My dad, Fred, is the star and cameraman of this video, "Tipperary", made in 2009. Dad died the following year, but he showed up tonight at the Emily Carr Alumni Reunion, along with the dad of my conversational companion. We were talking about how we were using skills we learned at art school to find a creative response to the daily, relentless good-byes associated with losing a parent to Dementia.
Even though he was already deeply affected by dementia, I invited my dad to my 2008 Emily Carr graduation ceremony. By doing so in his own life, he had been my inspiration to take the plunge and quit my job so that I could finally go to art school while there was still time left in my life to enjoy the benefits. Dad and I got lots of family support so that we could share my big moment. My sister and her husband shepherded Dad off his plane and stayed by him the whole weekend. It was only later that they told me that most of the time Dad wasn't aware that he was in Vancouver. I was given the best seats in the house -- the box right over the stage -- but nobody got more than two tickets. So my son, David, did double duty as my photographer as well as taking care of dad. Sadly, there are very few unblurred photos of walk across the stage, since my dad kept elbowing David and exclaiming (loudly) "There she is! There she is!"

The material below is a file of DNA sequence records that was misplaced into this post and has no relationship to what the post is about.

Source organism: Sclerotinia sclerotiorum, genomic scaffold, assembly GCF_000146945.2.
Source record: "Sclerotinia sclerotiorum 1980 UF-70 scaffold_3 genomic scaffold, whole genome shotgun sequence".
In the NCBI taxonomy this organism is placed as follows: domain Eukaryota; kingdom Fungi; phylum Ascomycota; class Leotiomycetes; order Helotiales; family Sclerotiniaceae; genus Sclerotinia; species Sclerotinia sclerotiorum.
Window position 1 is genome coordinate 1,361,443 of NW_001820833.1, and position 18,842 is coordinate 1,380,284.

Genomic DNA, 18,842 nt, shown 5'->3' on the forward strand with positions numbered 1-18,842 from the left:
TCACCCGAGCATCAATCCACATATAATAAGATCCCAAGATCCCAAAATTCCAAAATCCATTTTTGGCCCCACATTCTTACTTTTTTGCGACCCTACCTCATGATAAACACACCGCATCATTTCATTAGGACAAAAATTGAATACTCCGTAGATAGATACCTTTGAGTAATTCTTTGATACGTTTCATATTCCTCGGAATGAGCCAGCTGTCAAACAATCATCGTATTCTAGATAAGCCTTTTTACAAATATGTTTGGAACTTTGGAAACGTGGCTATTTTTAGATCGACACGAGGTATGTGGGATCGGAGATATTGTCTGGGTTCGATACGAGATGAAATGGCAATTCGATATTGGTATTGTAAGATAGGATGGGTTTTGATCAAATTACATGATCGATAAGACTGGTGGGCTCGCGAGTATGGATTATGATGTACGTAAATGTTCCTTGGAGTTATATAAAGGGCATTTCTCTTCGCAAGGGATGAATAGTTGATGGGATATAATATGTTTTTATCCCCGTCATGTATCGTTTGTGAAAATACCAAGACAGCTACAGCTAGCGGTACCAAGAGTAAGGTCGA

Reunions are a time to reflect, and this is my five-year mark. I feel privileged to have been able to live the dream that I was cooking up while working on this blog as my grad project. I visualized myself as a Community Artist, using the digital media technical skills I'd acquired to support elders in creating projects that were meaningful to them. I've not only been doing this, but also do my own work as part of a collective, Quirk-e (Queer Imaging and Riting Kollective of Elders). I now am writing and performing, as well as continuing with video and photography. When I stand up there and emote, I imagine Fred elbowing some angel and saying "That's my daughter!"